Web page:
Why PowerPoint rules the business world
A CALL FOR VISUAL LITERACY
In many organizations, the beginning and end of any business activity is marked by the PowerPoint presentation. In the early stages of an initiative, PowerPoint is used in strategy sessions, to present proposals and put forth plans. Later, it’s used for updates and progress reports. In the final stages, it’s used to report back and to present findings and conclusions. PowerPoint is everywhere, and it shows no signs of going away anytime soon.
Why is it used so broadly? And how did this simple tool become so entrenched in business? Here are a few thoughts:
- PowerPoint is accessible. For the novice, it’s easy to learn and use.
- PowerPoint is everywhere. Pretty much everyone has it, or has the ability to view a file. This makes it easy to share ideas and generally move meaning around. Slides can be borrowed, stolen, recycled and re-used.
- PowerPoint is flexible. The same document that is used to present information in a meeting or conference, can, with little or no modification, be emailed as a document or shared online, retaining much of its meaning.
- PowerPoint is easy to read. PowerPoint documents can be scanned and understood more rapidly than text documents. Because they are primarily visual they tend to be more easily understood and remembered.
- PowerPoint is modular. It can be broken down into single slides, which can be arranged and rearranged into numerous different sequences. Over time you can build up a storehouse of slides that represent your – or your team’s – collective knowledge about any subject, which can be distributed, shared, discussed and modified as things evolve over time.
- PowerPoint is powerful. For the more experienced user, it’s a powerful multimedia tool, with animation and other advanced effects. It’s easy to add information of any kind: Video, charts, photographs, maps – just about anything that can be digitized can be added to PowerPoint.
People use PowerPoint to represent knowledge, and the main element is relatively small and useful atomic unit we call the slide.
So what’s the problem?
“Death by PowerPoint” is the popular term for the much-dreaded meeting where a presenter subjects his audience to slide after slide, each one densely packed with bullet points or complex, confusing information, leaving the audience bored, frustrated confused.
But PowerPoint is not the enemy. When used appropriately, slides, and short sequences of slides, are excellent tools to represent knowledge. A good slide contains visual and verbal information in equal measure, and as an “information container,” a slide is just about the perfect size for memory and retention: big enough to hold meaningful information, but not so big that it’s likely to become overwhelming. A well-designed slide – one that’s comfortable to view and read – holds just about the same amount of information that you can hold in your short-term memory.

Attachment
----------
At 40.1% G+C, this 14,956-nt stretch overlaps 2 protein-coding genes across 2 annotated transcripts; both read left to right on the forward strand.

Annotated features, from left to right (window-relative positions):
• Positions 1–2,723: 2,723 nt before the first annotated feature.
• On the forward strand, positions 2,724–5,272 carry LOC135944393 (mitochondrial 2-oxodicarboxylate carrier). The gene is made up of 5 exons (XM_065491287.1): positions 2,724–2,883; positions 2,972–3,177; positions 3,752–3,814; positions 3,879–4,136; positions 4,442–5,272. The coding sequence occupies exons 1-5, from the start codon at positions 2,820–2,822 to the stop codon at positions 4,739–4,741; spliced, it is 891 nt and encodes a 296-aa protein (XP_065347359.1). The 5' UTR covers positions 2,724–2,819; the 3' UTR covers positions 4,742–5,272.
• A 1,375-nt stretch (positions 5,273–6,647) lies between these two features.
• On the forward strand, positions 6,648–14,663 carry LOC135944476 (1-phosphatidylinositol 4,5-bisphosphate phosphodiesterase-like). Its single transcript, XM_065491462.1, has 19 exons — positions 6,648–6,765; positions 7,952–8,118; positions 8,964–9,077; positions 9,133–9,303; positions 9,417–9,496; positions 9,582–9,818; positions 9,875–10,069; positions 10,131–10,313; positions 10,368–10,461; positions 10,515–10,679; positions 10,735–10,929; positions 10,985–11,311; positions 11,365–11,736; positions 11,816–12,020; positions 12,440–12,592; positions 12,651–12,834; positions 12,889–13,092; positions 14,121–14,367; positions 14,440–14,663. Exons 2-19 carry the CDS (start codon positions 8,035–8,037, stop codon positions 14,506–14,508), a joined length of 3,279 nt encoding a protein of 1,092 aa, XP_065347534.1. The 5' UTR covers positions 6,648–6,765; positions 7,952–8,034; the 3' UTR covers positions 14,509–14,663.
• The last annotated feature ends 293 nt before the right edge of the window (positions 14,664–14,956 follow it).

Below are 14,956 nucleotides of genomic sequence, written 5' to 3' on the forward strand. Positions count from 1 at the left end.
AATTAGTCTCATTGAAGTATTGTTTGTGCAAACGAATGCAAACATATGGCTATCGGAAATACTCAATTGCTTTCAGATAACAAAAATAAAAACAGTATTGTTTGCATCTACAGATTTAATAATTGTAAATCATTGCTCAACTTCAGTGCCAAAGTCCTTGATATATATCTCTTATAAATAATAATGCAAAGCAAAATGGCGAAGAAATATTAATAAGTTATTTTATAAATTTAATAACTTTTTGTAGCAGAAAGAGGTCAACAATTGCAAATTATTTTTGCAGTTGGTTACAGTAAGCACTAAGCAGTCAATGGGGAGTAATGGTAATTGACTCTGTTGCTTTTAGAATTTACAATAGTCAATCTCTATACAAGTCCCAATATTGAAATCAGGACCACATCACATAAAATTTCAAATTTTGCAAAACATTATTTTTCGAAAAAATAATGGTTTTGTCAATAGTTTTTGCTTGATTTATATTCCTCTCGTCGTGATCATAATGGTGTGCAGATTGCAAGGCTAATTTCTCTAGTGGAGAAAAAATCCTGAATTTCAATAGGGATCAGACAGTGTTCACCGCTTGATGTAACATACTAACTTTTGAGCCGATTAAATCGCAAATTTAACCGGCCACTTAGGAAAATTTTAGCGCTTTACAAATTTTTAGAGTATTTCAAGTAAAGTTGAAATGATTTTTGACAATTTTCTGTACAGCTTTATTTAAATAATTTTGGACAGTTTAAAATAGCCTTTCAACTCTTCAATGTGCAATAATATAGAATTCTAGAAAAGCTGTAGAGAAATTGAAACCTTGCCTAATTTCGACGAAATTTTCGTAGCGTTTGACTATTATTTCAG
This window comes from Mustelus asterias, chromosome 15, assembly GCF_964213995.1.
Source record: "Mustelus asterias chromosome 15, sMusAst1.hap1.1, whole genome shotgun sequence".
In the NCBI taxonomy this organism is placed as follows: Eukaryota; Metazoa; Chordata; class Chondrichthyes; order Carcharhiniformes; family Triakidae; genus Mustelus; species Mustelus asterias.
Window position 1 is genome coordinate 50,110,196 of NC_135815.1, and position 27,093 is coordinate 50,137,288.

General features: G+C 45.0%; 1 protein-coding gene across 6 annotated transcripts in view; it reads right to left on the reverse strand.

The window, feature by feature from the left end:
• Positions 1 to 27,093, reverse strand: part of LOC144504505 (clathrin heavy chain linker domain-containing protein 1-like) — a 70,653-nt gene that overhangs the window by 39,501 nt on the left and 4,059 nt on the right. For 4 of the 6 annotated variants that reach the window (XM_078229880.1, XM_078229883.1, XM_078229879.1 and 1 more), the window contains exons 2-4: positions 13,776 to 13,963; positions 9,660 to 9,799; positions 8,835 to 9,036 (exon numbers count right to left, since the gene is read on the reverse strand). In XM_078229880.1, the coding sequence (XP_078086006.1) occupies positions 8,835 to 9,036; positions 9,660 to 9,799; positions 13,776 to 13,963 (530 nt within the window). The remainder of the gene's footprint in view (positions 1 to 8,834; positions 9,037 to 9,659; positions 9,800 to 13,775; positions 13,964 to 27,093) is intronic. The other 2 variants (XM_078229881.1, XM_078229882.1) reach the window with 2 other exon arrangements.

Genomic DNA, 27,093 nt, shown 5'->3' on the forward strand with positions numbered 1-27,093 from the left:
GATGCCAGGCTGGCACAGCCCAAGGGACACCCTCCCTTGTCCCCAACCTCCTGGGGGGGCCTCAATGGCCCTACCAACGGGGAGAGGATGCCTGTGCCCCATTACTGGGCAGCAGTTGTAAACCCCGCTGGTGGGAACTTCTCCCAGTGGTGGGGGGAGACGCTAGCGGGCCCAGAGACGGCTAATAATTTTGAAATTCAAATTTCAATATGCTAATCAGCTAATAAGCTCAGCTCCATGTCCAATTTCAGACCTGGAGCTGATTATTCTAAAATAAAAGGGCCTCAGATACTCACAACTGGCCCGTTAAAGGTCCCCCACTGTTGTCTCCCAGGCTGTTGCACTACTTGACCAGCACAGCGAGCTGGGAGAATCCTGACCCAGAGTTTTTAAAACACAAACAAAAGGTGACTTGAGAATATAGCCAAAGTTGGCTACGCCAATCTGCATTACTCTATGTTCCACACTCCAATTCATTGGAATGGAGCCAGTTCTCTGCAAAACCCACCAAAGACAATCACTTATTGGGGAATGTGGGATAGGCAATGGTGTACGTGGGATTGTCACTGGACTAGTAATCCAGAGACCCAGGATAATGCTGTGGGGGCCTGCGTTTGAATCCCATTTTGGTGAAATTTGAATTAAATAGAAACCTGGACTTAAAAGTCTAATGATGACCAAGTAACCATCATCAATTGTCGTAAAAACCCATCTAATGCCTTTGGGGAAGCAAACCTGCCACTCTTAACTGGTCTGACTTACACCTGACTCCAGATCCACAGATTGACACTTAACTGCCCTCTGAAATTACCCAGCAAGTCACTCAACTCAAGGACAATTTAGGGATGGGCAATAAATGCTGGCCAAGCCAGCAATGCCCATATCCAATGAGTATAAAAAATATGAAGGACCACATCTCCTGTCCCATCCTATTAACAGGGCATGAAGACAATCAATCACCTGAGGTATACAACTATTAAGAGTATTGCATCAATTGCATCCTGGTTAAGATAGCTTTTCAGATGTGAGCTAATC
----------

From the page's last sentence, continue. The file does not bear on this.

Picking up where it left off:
The problem is much, much deeper than PowerPoint. The issue is this: PowerPoint is a visual tool, and we are a visually illiterate society.
What do I mean by this?
In the modern world we are constantly confronted – you might say bombarded – with visual information: Television and film are the primary culprits, followed closely by billboards, brochures, and, yes, bullet points. Advertisers have long known that visualizing an idea is one of the quickest and most reliable ways to insert it into a human brain.
Due to this visual assault, we have, over time, become more sophisticated in our reading of visual information. In a world where information is digital, where photos can be altered in Photoshop and where films can show impossible things like dinosaurs and talking animals with a high degree of realism, we understand that seeing is no longer believing.
But this kind of visual sophistication is not literacy. Literacy is the ability to both read and write. If a child could read written language but not write it – if he could read a mathematical equation but not perform such operations himself – then we would not consider him prepared for success in the world.
In our school systems we teach our children the three R’s – reading, writing and arithmetic, because we believe them to be fundamental skills for successful integration in society. But the three R’s are no longer enough. Our world is changing fast – faster than we can keep up with our historical modes of thinking and communicating. Visual literacy – the ability to both read and write visual information; the ability to learn visually; to think and solve problems in the visual domain – will, as the information revolution evolves, become a requirement for success in business and in life.
PowerPoint has risen to its current position for two reasons:
- We’re processing more information than ever before, at unprecedented volumes
- We don’t have as much time to read anymore, and
- Much of the information we need to share is non-linear in nature.
PowerPoint is a visual medium. If you want to convey information visually, it’s the most accessible and ubiquitous tool there is. The answer to bad PowerPoint is not to eliminate the tool, but to improve our visual literacy. We need to teach visual literacy in our schools, and to our business people. We need an ABC book of visual language (a project I am working on).
We’re leaving an industrial age and entering an information age, yet we continue to teach, and operate our schools, as if they were factories. In an information age, visually literate societies will succeed and thrive. Shouldn’t we be one of them?